The Cutoff Man: Yanks seek out a Cliff bar
I’d like to think that this headline’s pun is one of the more original ones out there regarding free agent pitcher Cliff Lee. Or at least more original than the corny “Cliffhanger.”
Lee, the centerpiece in a trade deadline deal for the second July in a row before helping the Rangers to the World Series this year, can start buying new Rolls Royces by the dozen as he headlines this offseason’s free agent class. Lee is not only the best pitcher available on the 2010–2011 market, but he is a guy who has done one very important thing: He has dominated the Yankees on many occasions. That pretty much sealed his fate on getting quite the handsome paycheck for the foreseeable — and even the unforeseeable — future.
It’s not that Lee is guaranteed to sign with the Yankees. That the Yankees have entered the Lee sweepstakes — and they certainly have, with GM Brian Cashman already having flown down to see Lee at his Arkansas home — means that the bidding for his services will start high and end higher. The Yankees have the obvious advantage here in that they can essentially offer Lee anything he asks and more without truly compromising their ability to sign or trade for other lineup studs; any other team entering the Cliff contest will at some point have to consider the impact of Lee’s salary on its financial flexibility for the many years on his eventual contract. The Yankees also have the ability to offer Lee a chance to pitch alongside former Indians teammate C.C. Sabathia, who had also previously dominated the Yankees in the playoffs before they blew other suitors out of the water by offering Sabathia a seven-year, $161 million contract in the ’08 offseason. To further illustrate my previous point, though, the Yankees also added two other huge contracts to their payroll that offseason, signing pitcher A.J. Burnett to a five-year, $82 million contract and first baseman Mark Teixeira to an eight-year, $180 million contract. Not that their payroll wasn’t already huge to begin with — the previous offseason, they’d inked third baseman Alex Rodriguez to a 10-year, $275 million contract extension.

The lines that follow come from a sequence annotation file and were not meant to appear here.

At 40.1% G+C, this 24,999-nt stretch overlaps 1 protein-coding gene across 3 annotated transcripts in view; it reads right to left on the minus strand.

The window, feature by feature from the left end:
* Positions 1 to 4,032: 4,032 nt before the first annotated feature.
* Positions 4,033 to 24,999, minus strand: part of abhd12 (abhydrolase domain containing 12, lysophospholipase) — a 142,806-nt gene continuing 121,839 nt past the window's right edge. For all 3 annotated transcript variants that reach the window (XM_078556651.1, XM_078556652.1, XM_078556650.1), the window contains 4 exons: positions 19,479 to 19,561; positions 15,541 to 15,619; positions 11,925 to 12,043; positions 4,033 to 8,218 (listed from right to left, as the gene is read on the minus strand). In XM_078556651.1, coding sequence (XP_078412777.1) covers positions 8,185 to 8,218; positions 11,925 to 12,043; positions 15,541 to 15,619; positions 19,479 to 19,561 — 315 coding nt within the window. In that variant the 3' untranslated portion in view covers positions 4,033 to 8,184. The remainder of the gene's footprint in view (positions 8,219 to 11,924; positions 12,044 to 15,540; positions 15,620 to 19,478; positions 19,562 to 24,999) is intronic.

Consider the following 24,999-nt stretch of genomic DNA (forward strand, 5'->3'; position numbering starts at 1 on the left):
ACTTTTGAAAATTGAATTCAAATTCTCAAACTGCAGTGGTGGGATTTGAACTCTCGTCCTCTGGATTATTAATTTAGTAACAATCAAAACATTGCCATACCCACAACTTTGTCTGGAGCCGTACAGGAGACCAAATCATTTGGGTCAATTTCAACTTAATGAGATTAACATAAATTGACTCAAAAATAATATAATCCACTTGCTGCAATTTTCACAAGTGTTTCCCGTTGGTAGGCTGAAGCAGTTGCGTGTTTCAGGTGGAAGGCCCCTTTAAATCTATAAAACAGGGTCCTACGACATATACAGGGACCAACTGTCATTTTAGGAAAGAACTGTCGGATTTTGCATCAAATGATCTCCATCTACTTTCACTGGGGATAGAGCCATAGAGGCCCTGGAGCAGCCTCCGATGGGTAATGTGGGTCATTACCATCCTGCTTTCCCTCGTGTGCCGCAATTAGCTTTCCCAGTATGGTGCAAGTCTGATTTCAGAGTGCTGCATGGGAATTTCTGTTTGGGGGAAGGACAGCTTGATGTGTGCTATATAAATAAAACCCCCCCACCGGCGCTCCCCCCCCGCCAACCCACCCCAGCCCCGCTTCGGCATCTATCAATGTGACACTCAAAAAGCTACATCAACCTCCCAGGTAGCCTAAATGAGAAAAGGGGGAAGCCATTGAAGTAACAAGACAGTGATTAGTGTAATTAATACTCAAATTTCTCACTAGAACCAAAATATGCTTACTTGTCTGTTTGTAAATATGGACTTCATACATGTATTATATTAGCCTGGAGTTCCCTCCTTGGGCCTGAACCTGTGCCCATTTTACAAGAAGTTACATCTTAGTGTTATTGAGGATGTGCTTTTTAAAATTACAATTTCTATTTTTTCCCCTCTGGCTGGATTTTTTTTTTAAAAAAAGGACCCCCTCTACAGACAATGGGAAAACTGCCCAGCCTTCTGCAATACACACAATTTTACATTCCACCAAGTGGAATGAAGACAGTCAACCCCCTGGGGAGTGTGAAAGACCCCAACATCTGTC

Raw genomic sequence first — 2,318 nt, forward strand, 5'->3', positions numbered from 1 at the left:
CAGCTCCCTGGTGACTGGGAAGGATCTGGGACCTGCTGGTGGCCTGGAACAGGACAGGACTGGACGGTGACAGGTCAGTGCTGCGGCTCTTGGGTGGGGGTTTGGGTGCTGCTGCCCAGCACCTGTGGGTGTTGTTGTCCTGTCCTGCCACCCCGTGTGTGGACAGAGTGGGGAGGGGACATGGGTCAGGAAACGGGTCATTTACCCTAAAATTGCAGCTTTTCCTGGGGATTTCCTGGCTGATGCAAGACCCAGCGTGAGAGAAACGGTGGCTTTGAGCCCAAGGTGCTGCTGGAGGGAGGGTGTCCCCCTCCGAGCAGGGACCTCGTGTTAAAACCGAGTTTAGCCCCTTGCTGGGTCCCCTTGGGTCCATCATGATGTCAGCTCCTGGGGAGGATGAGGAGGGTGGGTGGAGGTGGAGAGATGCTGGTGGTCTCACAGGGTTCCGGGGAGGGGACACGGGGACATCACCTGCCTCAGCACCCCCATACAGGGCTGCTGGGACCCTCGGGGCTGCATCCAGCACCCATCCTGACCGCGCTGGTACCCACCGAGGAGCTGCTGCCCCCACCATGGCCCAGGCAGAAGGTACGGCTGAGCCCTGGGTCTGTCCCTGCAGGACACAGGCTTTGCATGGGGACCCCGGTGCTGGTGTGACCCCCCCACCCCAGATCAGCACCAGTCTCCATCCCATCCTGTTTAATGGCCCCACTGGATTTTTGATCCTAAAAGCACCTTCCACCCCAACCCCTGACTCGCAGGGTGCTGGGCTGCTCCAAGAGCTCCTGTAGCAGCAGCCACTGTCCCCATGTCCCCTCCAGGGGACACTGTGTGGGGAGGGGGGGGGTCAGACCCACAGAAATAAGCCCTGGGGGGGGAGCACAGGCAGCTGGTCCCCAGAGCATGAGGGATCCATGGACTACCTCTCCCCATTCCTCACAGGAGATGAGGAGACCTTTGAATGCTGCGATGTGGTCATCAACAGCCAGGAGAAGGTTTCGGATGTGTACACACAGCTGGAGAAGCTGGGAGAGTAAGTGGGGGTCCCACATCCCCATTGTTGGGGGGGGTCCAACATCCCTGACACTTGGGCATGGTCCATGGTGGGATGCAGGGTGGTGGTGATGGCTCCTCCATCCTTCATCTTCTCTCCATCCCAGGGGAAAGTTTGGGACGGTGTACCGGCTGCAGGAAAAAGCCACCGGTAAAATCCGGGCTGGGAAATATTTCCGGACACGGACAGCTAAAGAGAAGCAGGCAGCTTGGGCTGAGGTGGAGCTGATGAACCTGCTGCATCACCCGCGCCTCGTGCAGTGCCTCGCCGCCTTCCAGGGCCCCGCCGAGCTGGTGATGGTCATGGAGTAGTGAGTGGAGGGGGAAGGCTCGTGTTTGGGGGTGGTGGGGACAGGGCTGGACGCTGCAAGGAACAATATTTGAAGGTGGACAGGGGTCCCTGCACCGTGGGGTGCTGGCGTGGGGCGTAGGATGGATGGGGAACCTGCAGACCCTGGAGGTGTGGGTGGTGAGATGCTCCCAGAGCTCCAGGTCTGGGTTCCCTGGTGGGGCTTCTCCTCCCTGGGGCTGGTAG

The Yankees may end up not having much competition for Lee’s services to begin with. Most baseball analysts have predicted that the Rangers will be the only team competing with the Bronx Buyers to land Lee. The Rangers, Lee’s current team, would be wise to lock up Lee for many years as a pillar to build their young rotation on; at 32 years of age, Lee still has enough good years ahead of him, barring injuries, to ensure a high reward for at least the next five years. The problem, though, is that any deal beyond five years for a pitcher is unwise and unnecessary, as most pitchers tend to fall victim to shoulder ailments and even shoulder surgeries at some point in their career, especially by their late 30s. The Rangers may be hesitant to sign Lee to an absurdly long-term deal for that very reason; however, they may be forced to, as the Yankees have proven that short-term success is the only thing they care about, and money and years are just formalities in the process of signing a big-ticket guy like Lee, regardless of the potential long-term consequences.
That said, as problematic as it may prove in the future, the Rangers would be unwise not to go all out for Lee. As it stands, they have plenty of young talent that will not enter the free agent class for a few more years. Lee would provide enough short-term reward that it would be a historically good move to keep him on the staff, and it would be good for baseball if a team not owned by the Steinbrenners signed the biggest free agent on the market. While baseball fans worldwide may ponder the possible success of a rotation that includes Lee, Sabathia, and Phil Hughes, the offseason would be boring and frustrating if the Yanks walked away again with the kind of purchase that the 29 other Major League franchises would deem irresponsible.
That said, I expect to cringe when I see Lee in a pinstriped uniform come spring training. Happy offseason!